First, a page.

Goblin Series (2018)
The inspiration for the Goblin Series was the Japanese goblin. The goblin in Japanese and Asian mythology represents a supernatural being that embodies both human and animal forms while possessing a variety of supernatural powers. In this family of drink ware and other assorted vessels I’ve attempted to render the essence of the goblin in slip cast porcelain. Each piece speaks to a different aspect of these mythical beings and possesses a unique personality.
The Designed Objects program at The School of the Art Institute of Chicago (SAIC) focuses on the critical rethinking of objects and the changing relationship between things, ideas, people, and contexts. We provide a creative and intellectual environment in which designed things are examined, reconfigured, and reimagined. Future designers need to be thinking designers, practitioners willing to explore unknown territory and work with problems not yet defined. By establishing open platforms for rigorous thinking and making, the department encourages students to challenge the fluid borderline that outlines design, opening the profession to unexpected possibilities.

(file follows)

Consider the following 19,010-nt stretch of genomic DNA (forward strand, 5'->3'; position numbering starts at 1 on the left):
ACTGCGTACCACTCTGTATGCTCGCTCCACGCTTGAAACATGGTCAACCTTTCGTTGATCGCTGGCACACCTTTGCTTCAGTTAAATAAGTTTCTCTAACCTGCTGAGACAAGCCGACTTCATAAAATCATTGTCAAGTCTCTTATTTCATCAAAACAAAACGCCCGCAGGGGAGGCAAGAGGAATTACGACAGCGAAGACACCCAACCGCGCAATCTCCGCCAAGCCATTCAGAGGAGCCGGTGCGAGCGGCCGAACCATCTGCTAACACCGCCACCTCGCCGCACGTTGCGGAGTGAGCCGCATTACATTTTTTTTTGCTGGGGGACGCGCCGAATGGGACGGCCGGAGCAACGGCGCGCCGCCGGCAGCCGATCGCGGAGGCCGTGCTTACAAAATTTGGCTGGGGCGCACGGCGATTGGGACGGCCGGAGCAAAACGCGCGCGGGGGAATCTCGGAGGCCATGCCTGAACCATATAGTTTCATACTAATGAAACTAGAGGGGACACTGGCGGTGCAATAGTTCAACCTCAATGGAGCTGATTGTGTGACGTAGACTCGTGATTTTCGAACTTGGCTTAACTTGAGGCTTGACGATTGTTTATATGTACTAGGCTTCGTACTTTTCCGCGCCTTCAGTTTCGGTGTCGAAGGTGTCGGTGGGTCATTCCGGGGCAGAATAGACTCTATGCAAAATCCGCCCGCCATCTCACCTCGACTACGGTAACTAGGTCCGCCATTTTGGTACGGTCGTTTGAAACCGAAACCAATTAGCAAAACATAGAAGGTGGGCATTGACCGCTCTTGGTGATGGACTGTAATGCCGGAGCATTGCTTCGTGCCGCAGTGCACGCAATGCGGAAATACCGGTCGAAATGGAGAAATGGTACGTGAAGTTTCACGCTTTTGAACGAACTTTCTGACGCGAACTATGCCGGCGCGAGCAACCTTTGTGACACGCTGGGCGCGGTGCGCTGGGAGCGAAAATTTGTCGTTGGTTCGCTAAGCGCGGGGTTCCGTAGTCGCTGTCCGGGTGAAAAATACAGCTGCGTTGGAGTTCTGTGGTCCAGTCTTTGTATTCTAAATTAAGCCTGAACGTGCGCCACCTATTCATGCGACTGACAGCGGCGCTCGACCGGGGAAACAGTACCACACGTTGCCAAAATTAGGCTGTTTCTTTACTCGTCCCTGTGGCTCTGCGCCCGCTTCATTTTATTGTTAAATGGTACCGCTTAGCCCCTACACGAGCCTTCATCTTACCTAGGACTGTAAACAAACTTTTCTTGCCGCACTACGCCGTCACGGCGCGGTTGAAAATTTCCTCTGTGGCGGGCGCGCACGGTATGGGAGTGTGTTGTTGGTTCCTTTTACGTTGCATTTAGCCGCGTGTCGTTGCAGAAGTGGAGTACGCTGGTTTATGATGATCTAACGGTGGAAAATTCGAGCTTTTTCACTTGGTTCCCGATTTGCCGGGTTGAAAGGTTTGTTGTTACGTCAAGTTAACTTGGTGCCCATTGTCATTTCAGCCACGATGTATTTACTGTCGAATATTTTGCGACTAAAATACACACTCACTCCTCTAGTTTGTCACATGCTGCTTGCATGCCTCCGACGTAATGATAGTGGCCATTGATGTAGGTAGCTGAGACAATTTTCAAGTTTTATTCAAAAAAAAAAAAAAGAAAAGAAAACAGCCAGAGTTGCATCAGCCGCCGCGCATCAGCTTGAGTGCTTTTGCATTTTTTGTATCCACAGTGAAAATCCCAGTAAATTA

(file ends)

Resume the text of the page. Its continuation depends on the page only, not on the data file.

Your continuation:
For Sight Unseen OFFSITE 2018, students in the Designed Objects program have self-produced a collection of ceramic drinkware. Drinking vessels–from military canteens to wine glasses–are inextricably linked to larger histories of art, craft, and design, and highlight complex relationships between material innovation, marketing, religion, war, gender, health and wellness, and mass consumption. Led by Pete Oyler and Jonah Takagi, with support from teaching assistant Ben Harle, students in this intensive studio have created a collection of work that highlights both industrial and craft-based modes of production while providing a new formal perspective on age-old drinking vessel archetypes.